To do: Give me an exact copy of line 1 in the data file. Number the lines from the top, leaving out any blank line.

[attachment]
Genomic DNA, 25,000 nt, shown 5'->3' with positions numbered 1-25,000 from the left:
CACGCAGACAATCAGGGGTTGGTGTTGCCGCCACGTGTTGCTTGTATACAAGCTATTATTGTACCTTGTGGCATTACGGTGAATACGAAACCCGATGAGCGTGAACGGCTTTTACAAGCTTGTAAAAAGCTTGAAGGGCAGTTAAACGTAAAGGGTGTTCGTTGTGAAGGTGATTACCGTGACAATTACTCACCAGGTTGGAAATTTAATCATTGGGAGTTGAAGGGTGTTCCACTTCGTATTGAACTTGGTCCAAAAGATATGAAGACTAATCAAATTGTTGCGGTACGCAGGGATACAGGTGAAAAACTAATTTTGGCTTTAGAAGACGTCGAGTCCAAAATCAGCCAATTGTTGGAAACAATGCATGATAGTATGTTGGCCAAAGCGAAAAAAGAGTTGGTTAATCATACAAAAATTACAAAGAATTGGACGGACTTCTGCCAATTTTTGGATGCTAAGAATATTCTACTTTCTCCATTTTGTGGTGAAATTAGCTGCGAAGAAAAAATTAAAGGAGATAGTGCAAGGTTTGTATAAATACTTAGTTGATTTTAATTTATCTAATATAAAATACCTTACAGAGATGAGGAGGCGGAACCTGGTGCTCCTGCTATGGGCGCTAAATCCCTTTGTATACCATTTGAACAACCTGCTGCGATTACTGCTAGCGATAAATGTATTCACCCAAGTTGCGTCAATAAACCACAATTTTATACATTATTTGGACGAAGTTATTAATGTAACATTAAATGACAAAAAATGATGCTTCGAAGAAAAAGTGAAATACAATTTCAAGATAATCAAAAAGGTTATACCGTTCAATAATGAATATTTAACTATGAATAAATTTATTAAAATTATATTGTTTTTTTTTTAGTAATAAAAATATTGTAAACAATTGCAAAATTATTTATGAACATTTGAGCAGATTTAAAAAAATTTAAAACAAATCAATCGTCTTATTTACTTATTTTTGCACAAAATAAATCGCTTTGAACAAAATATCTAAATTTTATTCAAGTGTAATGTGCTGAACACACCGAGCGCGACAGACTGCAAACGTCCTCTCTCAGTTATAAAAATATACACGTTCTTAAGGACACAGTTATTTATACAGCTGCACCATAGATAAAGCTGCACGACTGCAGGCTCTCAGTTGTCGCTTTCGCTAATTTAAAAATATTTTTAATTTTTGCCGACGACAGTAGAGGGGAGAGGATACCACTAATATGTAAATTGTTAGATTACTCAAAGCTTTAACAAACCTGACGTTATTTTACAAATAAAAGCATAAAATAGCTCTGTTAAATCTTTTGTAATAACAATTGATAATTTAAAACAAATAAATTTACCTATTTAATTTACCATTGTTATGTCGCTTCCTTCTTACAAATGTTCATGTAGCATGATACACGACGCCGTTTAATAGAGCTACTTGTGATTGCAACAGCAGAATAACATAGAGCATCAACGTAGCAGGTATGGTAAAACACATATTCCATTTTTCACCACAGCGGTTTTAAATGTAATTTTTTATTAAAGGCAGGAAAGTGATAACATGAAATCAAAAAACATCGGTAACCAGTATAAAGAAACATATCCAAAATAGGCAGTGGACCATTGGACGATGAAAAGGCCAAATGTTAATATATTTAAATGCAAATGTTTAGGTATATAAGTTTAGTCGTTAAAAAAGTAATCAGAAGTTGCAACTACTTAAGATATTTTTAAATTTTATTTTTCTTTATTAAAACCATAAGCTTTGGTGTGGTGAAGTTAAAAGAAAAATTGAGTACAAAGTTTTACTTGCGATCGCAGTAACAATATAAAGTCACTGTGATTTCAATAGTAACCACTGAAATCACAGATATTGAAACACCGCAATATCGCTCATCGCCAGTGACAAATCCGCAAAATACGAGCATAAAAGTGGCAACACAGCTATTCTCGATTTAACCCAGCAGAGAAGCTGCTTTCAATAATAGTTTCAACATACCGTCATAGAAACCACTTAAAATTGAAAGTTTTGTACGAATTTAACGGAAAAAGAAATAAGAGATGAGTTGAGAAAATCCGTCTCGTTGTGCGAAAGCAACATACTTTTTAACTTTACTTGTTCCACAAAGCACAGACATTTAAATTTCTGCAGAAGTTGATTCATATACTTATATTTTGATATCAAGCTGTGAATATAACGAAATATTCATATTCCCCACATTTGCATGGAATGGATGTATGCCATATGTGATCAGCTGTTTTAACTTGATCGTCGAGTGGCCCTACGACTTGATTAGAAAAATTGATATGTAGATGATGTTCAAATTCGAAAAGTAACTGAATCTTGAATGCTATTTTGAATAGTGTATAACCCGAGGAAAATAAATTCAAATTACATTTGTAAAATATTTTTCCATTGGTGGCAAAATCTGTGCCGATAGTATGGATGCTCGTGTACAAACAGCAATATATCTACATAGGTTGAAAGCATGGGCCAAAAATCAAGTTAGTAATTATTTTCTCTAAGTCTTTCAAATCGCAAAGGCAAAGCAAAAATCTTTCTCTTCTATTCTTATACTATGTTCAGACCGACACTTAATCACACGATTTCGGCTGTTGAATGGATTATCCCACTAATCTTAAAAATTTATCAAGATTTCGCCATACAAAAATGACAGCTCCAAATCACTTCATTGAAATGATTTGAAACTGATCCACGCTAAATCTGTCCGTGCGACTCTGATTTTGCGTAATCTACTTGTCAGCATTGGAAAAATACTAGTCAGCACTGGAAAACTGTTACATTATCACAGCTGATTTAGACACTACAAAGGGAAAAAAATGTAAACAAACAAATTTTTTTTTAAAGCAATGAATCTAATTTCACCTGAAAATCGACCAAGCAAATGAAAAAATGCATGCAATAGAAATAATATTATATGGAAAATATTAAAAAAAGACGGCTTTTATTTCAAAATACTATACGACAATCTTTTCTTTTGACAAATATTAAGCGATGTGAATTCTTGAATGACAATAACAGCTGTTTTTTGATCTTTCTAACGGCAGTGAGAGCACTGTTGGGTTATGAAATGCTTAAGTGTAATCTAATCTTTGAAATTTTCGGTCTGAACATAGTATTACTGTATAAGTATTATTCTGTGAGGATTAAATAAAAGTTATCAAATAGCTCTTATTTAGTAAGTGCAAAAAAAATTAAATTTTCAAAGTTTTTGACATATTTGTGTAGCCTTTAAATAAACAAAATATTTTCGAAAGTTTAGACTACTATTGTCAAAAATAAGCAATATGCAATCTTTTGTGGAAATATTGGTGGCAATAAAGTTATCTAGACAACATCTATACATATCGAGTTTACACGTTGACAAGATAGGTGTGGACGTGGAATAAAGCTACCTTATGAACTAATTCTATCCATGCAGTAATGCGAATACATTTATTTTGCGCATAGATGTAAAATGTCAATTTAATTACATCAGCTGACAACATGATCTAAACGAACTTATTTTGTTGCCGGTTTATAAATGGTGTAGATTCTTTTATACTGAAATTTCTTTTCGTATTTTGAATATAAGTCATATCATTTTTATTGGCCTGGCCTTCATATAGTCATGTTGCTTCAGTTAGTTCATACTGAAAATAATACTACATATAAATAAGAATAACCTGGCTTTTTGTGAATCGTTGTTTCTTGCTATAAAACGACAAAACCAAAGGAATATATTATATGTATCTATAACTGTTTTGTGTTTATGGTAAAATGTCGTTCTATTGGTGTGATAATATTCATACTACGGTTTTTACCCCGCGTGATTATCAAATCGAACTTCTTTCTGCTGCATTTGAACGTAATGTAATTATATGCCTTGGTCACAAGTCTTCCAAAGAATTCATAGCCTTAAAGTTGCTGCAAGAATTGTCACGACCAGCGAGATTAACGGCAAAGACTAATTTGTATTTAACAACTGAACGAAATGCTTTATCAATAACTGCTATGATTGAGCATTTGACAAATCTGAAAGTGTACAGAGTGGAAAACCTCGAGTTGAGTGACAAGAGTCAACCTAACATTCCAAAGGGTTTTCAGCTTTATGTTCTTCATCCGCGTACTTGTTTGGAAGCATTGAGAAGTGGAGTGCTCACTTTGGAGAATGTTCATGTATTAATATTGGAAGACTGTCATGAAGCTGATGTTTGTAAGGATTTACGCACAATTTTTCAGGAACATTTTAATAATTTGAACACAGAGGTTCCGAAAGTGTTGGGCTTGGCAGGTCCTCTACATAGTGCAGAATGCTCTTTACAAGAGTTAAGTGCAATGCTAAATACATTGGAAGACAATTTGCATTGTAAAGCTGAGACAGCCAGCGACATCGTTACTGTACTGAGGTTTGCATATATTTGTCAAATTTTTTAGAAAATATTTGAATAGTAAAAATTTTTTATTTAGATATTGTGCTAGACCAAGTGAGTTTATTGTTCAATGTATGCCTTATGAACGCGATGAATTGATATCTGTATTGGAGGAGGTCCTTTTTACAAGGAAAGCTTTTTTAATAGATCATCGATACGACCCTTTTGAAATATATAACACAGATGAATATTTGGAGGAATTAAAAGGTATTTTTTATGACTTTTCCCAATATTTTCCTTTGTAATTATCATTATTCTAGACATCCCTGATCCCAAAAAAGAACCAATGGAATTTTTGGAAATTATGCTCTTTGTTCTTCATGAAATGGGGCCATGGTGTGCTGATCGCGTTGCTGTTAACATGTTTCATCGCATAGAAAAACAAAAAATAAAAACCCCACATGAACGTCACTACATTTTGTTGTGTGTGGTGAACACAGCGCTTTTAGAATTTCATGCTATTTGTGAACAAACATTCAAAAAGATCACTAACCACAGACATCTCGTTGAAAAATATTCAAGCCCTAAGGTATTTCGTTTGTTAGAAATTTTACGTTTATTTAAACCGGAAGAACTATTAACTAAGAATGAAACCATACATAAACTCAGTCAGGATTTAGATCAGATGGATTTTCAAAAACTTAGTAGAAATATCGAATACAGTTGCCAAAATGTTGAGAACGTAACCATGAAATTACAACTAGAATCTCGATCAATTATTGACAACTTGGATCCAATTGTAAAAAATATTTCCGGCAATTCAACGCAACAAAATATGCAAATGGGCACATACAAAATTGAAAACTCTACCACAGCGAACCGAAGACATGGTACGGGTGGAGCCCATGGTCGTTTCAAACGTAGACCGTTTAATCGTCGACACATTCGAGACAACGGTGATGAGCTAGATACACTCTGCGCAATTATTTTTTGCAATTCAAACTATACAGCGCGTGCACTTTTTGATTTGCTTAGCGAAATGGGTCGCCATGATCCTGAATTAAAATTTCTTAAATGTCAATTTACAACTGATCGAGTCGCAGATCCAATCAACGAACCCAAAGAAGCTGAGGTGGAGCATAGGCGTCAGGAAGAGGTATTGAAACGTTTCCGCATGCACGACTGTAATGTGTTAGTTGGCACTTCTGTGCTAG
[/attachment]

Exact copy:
Genomic DNA, 25,000 nt, shown 5'->3' with positions numbered 1-25,000 from the left: